American Airlines redesignates boarding process
Airlines have taken a lot of the fun out of flying, with added fees and cramped seats. Boarding can resemble a cattle call with travelers crowding near the aircraft gate to get on.
American Airlines, with a hub and more than 400 daily flights in Philadelphia, is redesignating its boarding process. Starting Wednesday, passengers will be separated into nine boarding groups.
Gate agents will no longer announce categories of elite frequent fliers and first- and business-class travelers, who previously boarded before Group 1. Now, they will be assigned to specific groups, 1 to 4, and boarded first.
Regular boarding, formerly known as Group 1, will now begin, next, with Group 5. Groups 6, 7, and 8 will be the infrequent travelers who don't have one of the airline's branded credit cards.
But the reality was that Group 1 travelers never boarded first. Dozens of others with first-class and business cabin tickets, and frequent fliers with 25,000 to more than 100,000 annual flying miles, always boarded first.
Now, everyone will get a group number. Gate monitors will display which group is boarding at the time.
"We are not changing the boarding order, just the group names," said Ross Feinstein, a spokesman for American. "Customers would line up and say, 'I'm going to be the first to board. I'm in Group 1,' not realizing that there were additional groups who were going to board prior to them. This is just more transparent."
Travelers vie to board because of limited space in the overhead bins for carry-on bags. "It's the fight for the overhead bin space," said Brett Snyder, author of CrankyFlier.com, an airline-industry blog.
American contends the new boarding groups will simplify the process.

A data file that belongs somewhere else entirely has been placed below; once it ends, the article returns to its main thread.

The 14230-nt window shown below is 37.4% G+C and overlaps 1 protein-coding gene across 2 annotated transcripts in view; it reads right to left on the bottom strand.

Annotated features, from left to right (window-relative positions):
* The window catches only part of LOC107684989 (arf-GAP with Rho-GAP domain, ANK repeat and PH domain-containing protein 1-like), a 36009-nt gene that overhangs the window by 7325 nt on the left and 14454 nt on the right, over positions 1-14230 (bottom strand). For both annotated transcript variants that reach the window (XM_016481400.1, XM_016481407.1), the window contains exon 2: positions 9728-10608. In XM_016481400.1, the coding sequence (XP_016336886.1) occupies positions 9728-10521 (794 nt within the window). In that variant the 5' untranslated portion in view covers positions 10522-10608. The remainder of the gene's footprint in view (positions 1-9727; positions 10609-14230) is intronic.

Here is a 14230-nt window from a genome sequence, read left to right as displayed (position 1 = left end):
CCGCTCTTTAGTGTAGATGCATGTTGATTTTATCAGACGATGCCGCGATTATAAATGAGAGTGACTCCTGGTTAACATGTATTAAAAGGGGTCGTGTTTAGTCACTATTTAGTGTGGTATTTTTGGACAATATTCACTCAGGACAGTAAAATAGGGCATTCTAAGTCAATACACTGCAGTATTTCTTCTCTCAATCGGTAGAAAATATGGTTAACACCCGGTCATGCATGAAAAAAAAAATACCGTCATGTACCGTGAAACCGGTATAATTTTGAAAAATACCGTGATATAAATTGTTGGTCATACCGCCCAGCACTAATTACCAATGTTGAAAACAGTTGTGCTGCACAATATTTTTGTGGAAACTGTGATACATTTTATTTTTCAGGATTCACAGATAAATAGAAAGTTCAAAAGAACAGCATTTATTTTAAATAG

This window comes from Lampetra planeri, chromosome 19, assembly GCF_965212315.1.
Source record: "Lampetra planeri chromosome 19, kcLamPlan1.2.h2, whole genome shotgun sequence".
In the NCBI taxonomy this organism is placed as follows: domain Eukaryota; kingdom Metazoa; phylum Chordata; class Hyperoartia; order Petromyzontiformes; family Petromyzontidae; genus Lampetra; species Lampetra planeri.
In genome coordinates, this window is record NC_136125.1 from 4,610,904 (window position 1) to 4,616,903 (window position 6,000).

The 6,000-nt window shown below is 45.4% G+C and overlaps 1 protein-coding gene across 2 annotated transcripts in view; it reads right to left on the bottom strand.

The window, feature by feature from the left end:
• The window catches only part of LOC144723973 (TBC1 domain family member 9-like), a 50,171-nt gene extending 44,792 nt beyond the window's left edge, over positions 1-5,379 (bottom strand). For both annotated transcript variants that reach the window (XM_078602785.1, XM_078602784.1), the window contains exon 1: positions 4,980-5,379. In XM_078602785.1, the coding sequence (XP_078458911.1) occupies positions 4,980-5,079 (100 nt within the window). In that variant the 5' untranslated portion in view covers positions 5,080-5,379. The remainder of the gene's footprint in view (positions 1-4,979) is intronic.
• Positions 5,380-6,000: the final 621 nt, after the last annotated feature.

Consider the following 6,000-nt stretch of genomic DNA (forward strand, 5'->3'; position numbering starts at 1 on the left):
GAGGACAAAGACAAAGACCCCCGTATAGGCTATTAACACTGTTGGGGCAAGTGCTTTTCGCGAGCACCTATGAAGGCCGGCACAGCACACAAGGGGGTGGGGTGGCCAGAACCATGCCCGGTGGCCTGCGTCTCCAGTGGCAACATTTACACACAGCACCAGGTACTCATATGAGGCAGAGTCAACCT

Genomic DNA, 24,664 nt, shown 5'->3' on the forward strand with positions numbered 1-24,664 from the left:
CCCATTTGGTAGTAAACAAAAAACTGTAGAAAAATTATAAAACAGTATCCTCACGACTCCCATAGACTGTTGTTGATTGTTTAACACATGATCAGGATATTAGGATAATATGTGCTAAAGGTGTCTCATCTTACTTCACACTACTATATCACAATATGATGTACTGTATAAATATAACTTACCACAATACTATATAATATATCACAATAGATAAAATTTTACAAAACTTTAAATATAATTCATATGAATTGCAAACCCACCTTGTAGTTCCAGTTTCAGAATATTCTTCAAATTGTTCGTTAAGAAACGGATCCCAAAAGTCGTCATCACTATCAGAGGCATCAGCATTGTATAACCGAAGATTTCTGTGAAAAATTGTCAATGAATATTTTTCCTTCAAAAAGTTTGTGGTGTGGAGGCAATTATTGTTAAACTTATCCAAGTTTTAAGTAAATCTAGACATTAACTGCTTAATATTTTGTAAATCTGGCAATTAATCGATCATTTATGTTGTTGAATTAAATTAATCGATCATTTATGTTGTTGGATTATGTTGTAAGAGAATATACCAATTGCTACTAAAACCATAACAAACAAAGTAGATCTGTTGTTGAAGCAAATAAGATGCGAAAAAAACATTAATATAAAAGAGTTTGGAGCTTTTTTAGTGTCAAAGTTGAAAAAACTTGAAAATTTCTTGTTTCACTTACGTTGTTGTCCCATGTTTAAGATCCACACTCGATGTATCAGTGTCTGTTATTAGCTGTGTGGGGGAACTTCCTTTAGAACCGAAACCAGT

Snyder said it doesn't simplify anything. "It's just renumbering what they already do. Nothing is easier. It's just now you have a better idea of where you stand."
If airlines wanted to make boarding easier, they'd say, " 'Get on the plane. Let's go,' " he said. "The right way to do boarding, for sure, is to tell people to get on the plane randomly."
Instead, airlines cater to their frequent fliers, premium cabin customers, and airline credit-card holders. "They are trying to balance all these different groups, and they've created a nightmare of a boarding process in general."
The new boarding numbers coincide with the launch Wednesday of cheaper "basic economy" fares, which are $30 to $40 less expensive round-trip than a regular economy ticket, but have severe restrictions, including no carry-on bag in the overhead bin. Basic economy passengers will board in Group 9. American, Delta, and United are offering rock-bottom fares on some routes to compete with the discount-fare carriers Spirit and Frontier.
Paul Hudson, president of FlyersRights.org, a consumer group for airline passengers, said the new boarding "will segregate basic economy passengers so that gate agents can be sure they do not have carry-on baggage and can be assured of being directed to the least desirable seats." The idea, he said, is to create a third class that is so uncomfortable or demeaning that passengers will pay extra fees for the right to have carry-on baggage.
"Without regulation, there is no limit to further lowering of service standards, shrinking of seats, padding, legroom, and bathroom size," Hudson said. FlyersRights.org has appealed the Federal Aviation Administration's refusal to regulate airplane seat size and passenger space. A hearing is scheduled for March 10 in the D.C. Circuit Court of Appeals, he said.
Frequent flier Steve Lapin of Elkins Park, who now lives in Tampa, Fla., said he used to board in Group 1 because he has the American "aviator" MasterCard, which gave him Group 1 boarding and a free checked bag. Now, he said, he will be in Group 5. "The same number of people are going to board before me as did before. I don't think that has changed, and that is the most important thing."
Zach Honig, editor-in-chief at thePointsGuy.com, a blog and website for maximizing airline frequent-flier miles and credit-card points, said: "One of the biggest challenges gate agents face at the airport is getting passengers to respect an airline's prescribed boarding order. Now, with a total of nine printed boarding groups at American, passengers may have more motivation than ever to push their way to the front in an attempt to board early."
Snyder, of CrankyFlier, said, "My initial reaction when I saw this was that I liked it." Under the old system, even if a boarding pass said Group 1, "most of the plane was already boarded by the time they got to me because of all the elites," he said. "This just kind of sets the expectations better."